I feel like when I came across this post of Christina Milian performing her new single with her boyfriend, Lil’ Wayne, I was supposed to chime in with a supportive “Aww.” Instead, I frowned like Jorge Ramos at a Donald Trump presser, bothered because it’s not 2011, thus there’s no reason why Birdman’s estranged pretend son should be on an R&B single. And that got me to thinking about other R&B clichés that need to die a slow, agonizing death.
Rock with me now, I’m about to give you laptop label-head meets rhythm and blues Iyanla Vanzant realness.
No more Lil’ Wayne features.
It’s not that I don’t like Lil’ Wayne; it’s just that I don’t believe he offers anything to an R&B single anymore. Wayne’s last helpful verse was on Kelly Rowland’s “Motivation.” Okay, I’ll give you “Ice,” too, since I feel generous today. Either way, that was a long time ago and just as Lil’ Wayne’s mixtapes have gone sour, the same goes for his guest verses. Until he refocuses, keep him away from your singles, singers. This means you Monica, who didn’t need Wayne’s additions on her new single, “Just Right For Me.”
The same goes for you, August Alsina. The track itself is cool, but Wayne adds nothing here. Surprise, surprise. You could’ve just added two verses and made a complete R&B song. Imagine that.
No more rapper cameos, period.
I needed to single out Lil’ Wayne specifically as he is one of the worst repeat offenders, but generally speaking, it’s about damn time R&B artists stop relying on guest rap verses – which are typically unrelated to the subject of a given song. To be fair to R&B acts, a lot of this has to do with the reality that it’s harder for a pure R&B song to get radio airplay without the boost of a hit-making rapper. I get it, but stop it anyway. Force these radio programmers to support R&B as it should be.
Remember “gangstas” don’t sing midtempo ballads.
Have y’all heard Chris Brown’s new song with French Montana called “Gangsta Way”? If not, consider yourself #blessed. For starters, how hard can you really be over a soft ass beat? Two, you’re an R&B singer, which means you’re not necessarily soft by default, but you needn’t strive for the overcompensation that’s often displayed by rappers.
I get it. R. Kelly is the person who introduced that thuggish aspect to R&B male singers, but that fool also walks around in Zorro masks. Do you want to do that too, singers?
Stop trying to be Michael Jackson.
It’s one thing to be influenced by an artist and “capture a vibe.” It’s another thing to Robin Thicke the King of Pop. Excuse me, “allegedly Robin Thicke the King of Pop.” This also includes style of dance. Come up with your own one-two step, beloveds. Michael’s is taken and likely still slaying at the crossroads.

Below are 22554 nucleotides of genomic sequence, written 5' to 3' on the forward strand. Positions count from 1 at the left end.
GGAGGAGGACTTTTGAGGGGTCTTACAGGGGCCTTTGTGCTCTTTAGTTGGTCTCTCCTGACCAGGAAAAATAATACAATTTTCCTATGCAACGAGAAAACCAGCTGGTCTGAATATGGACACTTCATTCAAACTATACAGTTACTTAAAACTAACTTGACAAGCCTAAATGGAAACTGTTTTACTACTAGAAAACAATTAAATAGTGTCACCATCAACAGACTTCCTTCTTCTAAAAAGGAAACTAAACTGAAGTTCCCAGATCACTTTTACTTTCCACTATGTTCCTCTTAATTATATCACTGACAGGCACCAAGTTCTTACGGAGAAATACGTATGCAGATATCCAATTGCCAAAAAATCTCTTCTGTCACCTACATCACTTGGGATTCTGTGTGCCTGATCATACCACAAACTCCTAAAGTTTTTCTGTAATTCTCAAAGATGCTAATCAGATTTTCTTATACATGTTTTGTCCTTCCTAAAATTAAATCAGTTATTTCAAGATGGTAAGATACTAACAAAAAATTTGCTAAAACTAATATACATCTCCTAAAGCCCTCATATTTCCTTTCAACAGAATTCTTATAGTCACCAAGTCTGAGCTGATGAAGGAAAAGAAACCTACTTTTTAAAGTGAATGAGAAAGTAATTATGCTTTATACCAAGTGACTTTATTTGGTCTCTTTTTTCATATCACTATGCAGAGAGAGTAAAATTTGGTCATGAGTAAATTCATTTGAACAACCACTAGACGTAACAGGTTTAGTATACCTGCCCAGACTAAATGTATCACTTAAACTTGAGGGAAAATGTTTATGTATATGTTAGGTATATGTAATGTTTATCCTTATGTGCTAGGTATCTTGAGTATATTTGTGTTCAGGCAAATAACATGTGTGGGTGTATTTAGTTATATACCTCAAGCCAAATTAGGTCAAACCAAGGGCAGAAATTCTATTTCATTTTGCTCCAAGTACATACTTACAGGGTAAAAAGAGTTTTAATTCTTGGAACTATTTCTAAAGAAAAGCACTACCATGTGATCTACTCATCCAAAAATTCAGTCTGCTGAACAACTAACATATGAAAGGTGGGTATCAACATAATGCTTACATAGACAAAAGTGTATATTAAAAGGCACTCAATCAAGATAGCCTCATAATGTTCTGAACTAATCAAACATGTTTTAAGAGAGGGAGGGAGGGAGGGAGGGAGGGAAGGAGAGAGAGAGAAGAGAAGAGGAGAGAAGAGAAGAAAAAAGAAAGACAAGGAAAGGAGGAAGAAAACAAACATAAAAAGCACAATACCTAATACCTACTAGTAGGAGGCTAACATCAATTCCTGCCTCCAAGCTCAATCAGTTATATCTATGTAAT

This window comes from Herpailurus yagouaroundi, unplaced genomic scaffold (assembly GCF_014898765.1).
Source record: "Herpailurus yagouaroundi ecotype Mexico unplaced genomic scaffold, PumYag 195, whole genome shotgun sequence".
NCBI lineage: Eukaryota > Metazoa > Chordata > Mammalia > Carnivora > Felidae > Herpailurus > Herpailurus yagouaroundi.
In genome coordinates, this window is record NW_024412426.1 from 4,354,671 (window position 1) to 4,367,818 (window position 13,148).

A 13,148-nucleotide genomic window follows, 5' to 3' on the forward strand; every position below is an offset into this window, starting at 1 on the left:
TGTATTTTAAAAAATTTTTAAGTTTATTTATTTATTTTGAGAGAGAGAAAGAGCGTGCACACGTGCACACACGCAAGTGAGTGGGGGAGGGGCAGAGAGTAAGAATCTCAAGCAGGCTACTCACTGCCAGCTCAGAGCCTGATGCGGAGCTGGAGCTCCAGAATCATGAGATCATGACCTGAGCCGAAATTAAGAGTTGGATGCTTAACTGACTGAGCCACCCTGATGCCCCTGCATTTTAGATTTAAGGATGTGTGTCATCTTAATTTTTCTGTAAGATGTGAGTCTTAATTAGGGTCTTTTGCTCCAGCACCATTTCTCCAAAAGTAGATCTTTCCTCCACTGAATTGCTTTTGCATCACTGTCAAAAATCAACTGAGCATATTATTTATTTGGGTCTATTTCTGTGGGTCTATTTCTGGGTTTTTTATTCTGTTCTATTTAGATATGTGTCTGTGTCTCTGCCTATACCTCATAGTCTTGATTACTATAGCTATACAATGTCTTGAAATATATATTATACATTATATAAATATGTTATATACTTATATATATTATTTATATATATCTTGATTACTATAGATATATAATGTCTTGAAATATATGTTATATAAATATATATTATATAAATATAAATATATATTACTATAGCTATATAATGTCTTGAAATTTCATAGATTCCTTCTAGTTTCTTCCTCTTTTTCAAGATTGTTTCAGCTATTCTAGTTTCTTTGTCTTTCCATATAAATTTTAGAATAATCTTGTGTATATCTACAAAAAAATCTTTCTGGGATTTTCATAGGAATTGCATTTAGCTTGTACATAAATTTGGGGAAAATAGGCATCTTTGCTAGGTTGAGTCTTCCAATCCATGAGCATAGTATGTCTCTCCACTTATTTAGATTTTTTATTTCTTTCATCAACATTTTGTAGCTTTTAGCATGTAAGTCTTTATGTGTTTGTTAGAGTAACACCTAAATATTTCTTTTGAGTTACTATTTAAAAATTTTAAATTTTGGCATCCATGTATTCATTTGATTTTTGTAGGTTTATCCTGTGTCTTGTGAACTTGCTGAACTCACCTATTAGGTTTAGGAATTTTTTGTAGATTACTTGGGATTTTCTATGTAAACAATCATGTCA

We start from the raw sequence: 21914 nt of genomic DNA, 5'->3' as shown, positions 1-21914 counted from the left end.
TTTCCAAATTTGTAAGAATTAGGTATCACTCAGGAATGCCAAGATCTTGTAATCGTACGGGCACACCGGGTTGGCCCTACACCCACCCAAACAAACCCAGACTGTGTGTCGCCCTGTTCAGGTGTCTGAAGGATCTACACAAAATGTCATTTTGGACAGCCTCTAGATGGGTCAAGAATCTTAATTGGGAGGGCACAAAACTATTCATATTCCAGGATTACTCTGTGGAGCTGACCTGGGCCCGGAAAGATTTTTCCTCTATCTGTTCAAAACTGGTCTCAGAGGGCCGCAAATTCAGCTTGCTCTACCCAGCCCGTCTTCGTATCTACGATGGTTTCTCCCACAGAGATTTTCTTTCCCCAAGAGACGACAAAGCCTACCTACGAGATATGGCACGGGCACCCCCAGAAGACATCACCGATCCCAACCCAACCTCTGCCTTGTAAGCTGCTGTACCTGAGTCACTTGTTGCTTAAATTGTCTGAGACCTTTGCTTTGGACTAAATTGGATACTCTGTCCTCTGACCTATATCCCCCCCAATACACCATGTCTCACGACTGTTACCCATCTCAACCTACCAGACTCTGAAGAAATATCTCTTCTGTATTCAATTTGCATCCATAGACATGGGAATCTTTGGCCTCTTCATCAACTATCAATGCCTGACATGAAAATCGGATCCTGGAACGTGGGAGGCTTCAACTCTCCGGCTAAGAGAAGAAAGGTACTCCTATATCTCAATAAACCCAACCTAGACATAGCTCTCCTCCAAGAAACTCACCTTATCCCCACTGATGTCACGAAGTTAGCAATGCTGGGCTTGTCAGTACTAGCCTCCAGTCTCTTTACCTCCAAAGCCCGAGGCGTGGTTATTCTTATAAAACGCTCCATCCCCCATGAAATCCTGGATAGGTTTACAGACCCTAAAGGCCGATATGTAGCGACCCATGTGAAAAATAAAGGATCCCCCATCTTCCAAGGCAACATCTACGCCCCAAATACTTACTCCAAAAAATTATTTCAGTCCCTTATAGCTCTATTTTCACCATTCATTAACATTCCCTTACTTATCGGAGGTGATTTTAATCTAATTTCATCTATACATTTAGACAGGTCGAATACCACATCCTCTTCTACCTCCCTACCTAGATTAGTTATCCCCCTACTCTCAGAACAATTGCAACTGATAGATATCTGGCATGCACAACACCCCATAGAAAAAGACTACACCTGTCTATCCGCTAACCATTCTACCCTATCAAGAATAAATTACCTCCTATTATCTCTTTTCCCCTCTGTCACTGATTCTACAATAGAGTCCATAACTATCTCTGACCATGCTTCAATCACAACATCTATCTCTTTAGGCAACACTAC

Cancel your stripper anthems.
When I heard Usher’s “I Don’t Mind” with Juicy J, I thought it was a melodic cry for help. Can we be honest for a second? Who in contemporary music is still judging strippers? Have we not had several years of pro-stripper boo-loving anthems? When was Usher’s song written? 1987? Unfortunately, this song performed better than Usher’s excellent and underappreciated “Good Kisser.” So, I blame y’all. That doesn’t mean the song should be buried in the sands, though.
Try to like women on your records.
R&B singers are supposed to love women, not croon misogyny. Remember who actually buys your records, garbage men with terrible views. Yes, I mean songs like Chris Brown’s “Loyal.” How many times is he going to make that song anyway? I’m talking in terms of both theme and sound. We get it: you distrust women and you have mommy issues.
It’s okay to make R&B without the twist.
I’m at peace with the varying strains of R&B – which have so many ridiculous names that I refuse to repeat in this space – but I will say one thing: IT’S OKAY NOT TO TRY SO HARD TO BE DIFFERENT. YOU CAN JUST SING A REGULAR ASS R&B SONG AND I PROMISE YOU IF IT’S GOOD, WE WILL STILL BUY IT. Yes, I needed to type in all caps. Sometimes you’ve got scream like you’re about to have a dance off with Janet Jackson.
I feel better now that I’ve gotten this out. Now, to quote Dr. Leslie Rosen from The First Wives Club, “Work from love. Grow from love.”